There has been an "unprecedented" surge in elephant poaching in one of Kenya's principal national parks since a large-scale ivory sale late last year, which gave a renewed boost to the international ivory market.
The sale was of more than 100 tonnes of legal ivory from four southern African countries whose elephant populations are not threatened, Botswana, Namibia, South Africa, and Zimbabwe. It was permitted by the UN's Convention on International Trade in Endangered Species (Cites) in the teeth of fierce opposition from many observers, from environmentalists to politicians, who warned it was bound to stimulate the illegal ivory trade across Africa, and increase the killing of elephants in other countries further north where elephants are much more at risk.
The Labour MP Alan Simpson said at the time: "This is obscene. This isn't a licence to trade. It's a licence to kill, and Britain should not be party to it."
Now five elephants have been killed illegally in the past six weeks in Kenya's Tsavo National Park, home to Kenya's largest single elephant population of about 11,700. Kenyan wildlife officials and conservationists are making a direct link between the recent ivory auctions and the deaths.
"We have noted an unprecedented rise of elephant poaching incidents in Tsavo," said Jonathan Kirui, Tsavo's Assistant Director. "Our security team is on full alert, and is going full force to ensure the poachers are deterred."
James Isiche, the director of the East African regional office of the International Fund for Animal Welfare (IFAW), is concerned that the incident could portend a return to the mass-poaching era of 1970s and 1980s, when African elephant numbers fell from 1.3 million to 625,000 in a decade; the international ivory trade was banned in 1989.
"We believe that there is a strong correlation between this upsurge and the ivory stockpiles sales allowed by Cites that were completed in late 2008," Mr Isiche said. "Our concern is that the situation may be even worse in other elephant range states which face more serious law enforcement capacity challenges, as compared to Kenya or some of the southern Africa countries. The situation is dire, and needs to be stopped before it escalates further."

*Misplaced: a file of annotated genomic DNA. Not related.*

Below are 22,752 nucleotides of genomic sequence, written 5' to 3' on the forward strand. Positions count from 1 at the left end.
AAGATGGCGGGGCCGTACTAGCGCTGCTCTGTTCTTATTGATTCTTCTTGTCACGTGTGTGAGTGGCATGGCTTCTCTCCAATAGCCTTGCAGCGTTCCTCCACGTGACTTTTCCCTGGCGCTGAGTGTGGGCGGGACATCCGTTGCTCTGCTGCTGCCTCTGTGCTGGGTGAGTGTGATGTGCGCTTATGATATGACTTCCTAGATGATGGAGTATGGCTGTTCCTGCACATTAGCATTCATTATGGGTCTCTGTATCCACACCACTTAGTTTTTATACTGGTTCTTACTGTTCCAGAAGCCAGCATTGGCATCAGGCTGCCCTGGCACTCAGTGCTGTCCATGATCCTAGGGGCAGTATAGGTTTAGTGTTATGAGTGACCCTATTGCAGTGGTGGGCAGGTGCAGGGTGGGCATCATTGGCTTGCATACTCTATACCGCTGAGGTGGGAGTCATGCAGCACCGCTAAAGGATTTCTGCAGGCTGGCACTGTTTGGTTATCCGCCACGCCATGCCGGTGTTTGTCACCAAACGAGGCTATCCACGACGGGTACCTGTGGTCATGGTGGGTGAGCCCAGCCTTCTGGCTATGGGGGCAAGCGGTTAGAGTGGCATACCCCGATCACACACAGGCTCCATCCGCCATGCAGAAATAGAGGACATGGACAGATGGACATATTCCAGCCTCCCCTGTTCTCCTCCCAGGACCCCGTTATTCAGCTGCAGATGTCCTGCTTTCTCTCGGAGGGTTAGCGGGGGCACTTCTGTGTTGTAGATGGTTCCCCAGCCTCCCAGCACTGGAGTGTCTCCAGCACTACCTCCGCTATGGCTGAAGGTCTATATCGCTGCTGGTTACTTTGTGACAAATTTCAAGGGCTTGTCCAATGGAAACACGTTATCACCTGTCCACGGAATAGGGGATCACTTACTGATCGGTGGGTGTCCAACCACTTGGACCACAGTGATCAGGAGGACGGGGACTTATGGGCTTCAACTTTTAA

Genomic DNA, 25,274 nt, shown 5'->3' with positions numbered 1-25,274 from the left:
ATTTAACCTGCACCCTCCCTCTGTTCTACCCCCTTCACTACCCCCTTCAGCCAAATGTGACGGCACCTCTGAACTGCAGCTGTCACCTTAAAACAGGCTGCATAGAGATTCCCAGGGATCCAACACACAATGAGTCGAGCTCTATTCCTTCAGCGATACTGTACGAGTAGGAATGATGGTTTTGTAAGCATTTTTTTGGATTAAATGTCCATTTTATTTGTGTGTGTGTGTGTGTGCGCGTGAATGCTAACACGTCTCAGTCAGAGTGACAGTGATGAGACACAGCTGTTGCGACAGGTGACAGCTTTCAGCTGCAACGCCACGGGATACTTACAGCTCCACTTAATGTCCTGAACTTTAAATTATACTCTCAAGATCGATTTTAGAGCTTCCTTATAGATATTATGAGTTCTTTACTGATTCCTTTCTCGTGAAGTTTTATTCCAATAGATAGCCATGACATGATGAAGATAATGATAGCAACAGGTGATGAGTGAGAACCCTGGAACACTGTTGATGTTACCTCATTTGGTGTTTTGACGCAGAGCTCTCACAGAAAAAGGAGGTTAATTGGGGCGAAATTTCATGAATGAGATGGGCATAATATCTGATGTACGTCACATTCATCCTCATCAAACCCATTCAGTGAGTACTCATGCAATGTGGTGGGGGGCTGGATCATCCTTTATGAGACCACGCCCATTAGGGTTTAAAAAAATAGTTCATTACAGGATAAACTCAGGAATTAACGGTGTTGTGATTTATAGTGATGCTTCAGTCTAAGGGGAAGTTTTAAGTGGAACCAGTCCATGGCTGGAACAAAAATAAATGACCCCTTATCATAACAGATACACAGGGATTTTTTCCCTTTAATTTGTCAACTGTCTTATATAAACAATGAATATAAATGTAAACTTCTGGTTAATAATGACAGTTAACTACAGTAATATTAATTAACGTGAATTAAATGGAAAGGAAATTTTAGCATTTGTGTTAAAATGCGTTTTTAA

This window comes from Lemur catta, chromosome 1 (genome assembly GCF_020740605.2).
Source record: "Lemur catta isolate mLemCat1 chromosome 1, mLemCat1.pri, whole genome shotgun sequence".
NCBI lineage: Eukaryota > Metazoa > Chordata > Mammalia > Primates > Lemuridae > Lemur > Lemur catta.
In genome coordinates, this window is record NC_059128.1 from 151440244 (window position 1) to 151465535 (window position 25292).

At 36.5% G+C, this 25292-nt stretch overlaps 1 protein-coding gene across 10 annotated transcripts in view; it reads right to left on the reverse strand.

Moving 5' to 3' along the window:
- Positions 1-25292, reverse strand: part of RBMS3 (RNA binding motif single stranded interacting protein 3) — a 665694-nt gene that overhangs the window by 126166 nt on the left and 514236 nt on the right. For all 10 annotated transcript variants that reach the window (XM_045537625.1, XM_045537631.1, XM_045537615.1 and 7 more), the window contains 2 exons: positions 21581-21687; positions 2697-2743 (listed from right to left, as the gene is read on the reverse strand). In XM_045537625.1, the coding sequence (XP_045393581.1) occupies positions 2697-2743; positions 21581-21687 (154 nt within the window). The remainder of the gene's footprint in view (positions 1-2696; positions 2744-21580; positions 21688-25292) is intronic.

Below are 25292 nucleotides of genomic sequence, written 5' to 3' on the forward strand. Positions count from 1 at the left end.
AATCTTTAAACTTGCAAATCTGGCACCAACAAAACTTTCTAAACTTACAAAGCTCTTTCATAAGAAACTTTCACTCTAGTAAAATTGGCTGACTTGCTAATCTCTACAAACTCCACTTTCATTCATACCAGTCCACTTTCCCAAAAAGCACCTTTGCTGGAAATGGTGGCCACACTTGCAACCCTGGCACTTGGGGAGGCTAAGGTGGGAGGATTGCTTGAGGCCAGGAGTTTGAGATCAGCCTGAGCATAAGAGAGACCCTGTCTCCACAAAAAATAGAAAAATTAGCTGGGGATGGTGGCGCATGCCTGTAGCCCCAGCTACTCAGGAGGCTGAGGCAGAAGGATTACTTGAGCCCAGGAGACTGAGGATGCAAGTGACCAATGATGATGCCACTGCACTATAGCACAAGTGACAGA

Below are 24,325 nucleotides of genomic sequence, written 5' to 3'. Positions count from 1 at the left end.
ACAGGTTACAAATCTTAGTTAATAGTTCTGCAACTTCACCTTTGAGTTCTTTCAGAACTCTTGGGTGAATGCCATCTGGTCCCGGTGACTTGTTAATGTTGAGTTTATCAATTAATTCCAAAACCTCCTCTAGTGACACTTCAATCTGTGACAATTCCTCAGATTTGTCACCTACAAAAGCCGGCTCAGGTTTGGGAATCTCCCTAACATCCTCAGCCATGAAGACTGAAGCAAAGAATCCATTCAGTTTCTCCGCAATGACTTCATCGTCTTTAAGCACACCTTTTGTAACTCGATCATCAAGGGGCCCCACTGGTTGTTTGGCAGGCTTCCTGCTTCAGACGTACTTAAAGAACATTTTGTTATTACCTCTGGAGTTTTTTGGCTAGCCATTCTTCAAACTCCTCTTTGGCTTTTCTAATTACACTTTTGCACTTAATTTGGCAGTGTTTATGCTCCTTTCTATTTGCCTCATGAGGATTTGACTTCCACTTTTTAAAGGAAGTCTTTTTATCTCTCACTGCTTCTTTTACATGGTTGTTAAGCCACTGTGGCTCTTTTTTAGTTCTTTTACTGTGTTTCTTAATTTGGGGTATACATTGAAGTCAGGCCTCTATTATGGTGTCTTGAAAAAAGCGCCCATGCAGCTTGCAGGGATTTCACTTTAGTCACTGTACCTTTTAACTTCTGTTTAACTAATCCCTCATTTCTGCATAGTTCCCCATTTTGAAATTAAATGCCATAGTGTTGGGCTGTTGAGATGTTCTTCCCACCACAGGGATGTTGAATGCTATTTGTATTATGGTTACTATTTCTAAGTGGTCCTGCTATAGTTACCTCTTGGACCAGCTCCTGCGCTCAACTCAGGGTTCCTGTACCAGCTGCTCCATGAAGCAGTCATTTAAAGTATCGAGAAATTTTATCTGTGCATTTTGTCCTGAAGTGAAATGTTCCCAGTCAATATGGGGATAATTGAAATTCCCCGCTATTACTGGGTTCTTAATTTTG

Only last week, a leading elephant researcher, Dr Cynthia Moss, released a report indicating that an elaborate poaching syndicate had led to a surge in elephant killings in another Kenyan National Park, Amboseli. Sources in the Kenyan Wildlife Service say elephant poaching in Kenya rose by more than 60 per cent in 2008 compared to 2007.
The bodies of the five elephants recently killed in Tsavo were found, with their tusks hacked off, in three different parts of the park. Kenya Wildlife Service rangers have arrested two suspected poachers and one middleman, and recovered two AK-47 rifles and 38 rounds of ammunition.
IFAW sources say the middleman had already sold the tusks to other dealers in the illegal ivory trade network. An elephant carcass was found close by. The other elephants are suspected to have succumbed to poisoned arrow wounds.
Many people warned that such killings would increase when news of the proposed four-nation ivory auction emerged last July. It was the second time since the 1989 ivory trade ban that a sale of legal ivory (from elephants that died from natural causes) was being permitted; the first, from the same four southern African countries, of 50 tonnes of ivory, was in 1997, pushed forward by Zimbabwe's Robert Mugabe, in the face of many protests.
The second sale raised even more concerns, not least because, for the first time, China was being allowed to bid as a legal ivory buyer, alongside Japan. China not only has a potentially gigantic demand for ivory, but is already the home of a flourishing underground market.
Conservationists feared that the unleashing of a massive Chinese demand for traditional and popular objects such as trinkets, name seals, expensive carvings and polished ivory tusks would itself give an enormous boost to the illegal trade, which is entirely poaching-based.
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